Friday, October 31, 2008

Fixing the hole where the brain gets in

Here are some of my suggestions for revamping education.

1. Eliminate all grades. Even down to first grade - gone. There would be some age appropriate general information classes that would cover some topics other than English and math. But English and math are entirely individualized education. It's not even about having classes put together. You have one skill at a time. You work on it until you master it. Much of the work would be individualized or in very small groups. Small like three or four at the most. That way you can have kids with several different skill sets in one room with one teacher. A lot of the work would be done with interactive materials, especially computers. Many of the basic foundations of learning don't need to be done creatively, to be honest. The kids don't need dynamic lesson plans at that age. They need regular individual attention. Under this idea, brighter kids could finish everything much faster than others. They might master everything in fewer years. So they move on to the next level sooner.

2. At the end of mastery of certain skill sets, which basically would mimic the general expectations we now have of elementary and middle school, you take your tests and decide what you want to do with yourself. Similar idea to other nations. You then go to a career path based high school,whether its college prep, trade school, sports or arts academy, whatever. No more of this "you can all go to college" crap. Let's stop lying to our kids. They aren't all going, and many that do won't survive.

3. Remove most of the barriers for teachers. The credential program is a waste of time and money. Using the changes I described above, classroom management is no longer necessary. If someone isn't on task, you remove them from the room so that they don't slow anyone down. Everyone is on his or her own, so if they miss stuff, it's their problem. Yes, even five and six year olds. Start teaching responsibility then. For training, use a partner or mentor teacher program for the first six months or year or so. Remember there's no such thing as quarters and semesters, so that's irrelevant.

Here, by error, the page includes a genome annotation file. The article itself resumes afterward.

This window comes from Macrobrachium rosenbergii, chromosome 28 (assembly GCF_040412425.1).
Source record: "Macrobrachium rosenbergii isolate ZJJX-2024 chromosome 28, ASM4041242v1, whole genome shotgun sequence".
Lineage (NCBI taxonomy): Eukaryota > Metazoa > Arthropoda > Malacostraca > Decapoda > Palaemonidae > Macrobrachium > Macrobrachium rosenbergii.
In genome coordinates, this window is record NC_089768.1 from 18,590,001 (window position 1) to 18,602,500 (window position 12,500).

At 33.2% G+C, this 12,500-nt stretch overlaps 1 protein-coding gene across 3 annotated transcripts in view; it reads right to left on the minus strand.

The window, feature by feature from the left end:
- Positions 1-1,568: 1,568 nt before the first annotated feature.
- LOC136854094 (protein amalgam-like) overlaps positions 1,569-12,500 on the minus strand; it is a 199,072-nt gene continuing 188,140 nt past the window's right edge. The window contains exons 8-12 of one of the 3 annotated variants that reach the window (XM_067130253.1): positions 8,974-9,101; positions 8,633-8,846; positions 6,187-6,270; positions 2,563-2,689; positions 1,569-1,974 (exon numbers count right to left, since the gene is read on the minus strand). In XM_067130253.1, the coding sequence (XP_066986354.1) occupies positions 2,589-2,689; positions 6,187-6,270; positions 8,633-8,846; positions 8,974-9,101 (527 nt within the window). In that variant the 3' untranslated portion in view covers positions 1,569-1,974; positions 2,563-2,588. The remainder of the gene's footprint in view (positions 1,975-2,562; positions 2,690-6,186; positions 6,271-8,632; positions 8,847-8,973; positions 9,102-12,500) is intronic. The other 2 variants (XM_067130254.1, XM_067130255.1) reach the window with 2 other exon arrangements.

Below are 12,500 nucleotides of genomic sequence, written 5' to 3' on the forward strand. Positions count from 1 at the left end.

4. If we want the kids to perform, show the teachers that we want them to perform as well. PAY them like they matter.

5. No grades. That's because there are no classes. You either have mastered the skill or you haven't. If you haven't, keep going.

6. Make standards and benchmarks rigid for learning to read and basic mathematics. Allow more flexibility later.

7. Children who continue to be a discipline problem don't get an education. I mentioned above that if they are off task, get rid of them and they will just go slower. if a child hits thirteen and still can't get his or her shit together due to behavior issues, you're done. You are done with public education for minors forever. Parents then have the option of continuing to educate the child at their own expense, getting them a job, or sending them to the military. Off to fight at age 13? Yes.

8. No one is allowed to make any rules regarding education (including determining the standards, testing, pay, time, schedules) unless they have been the teacher of record in a classroom for a minimum of seven years. That doesn't mean administration. That doesn't mean worked in the office. That doesn't mean assistants. Teachers. Seven, though preferably ten years. Everyone else, you don't know what you're talking about yet.

9. Parents are responsible for their children's education. They should be involved in some way in the mastery of every skill.

10. Parents do not know what is best for their child. Parents are often wrong when it comes to their child. The teacher knows what is best for the child when it comes to their education. Shut the fuck up and do what the teacher tells you to do.

I think that's a good start. There need to be more changes too, such as the return of corporal punishment. What would you like to add?

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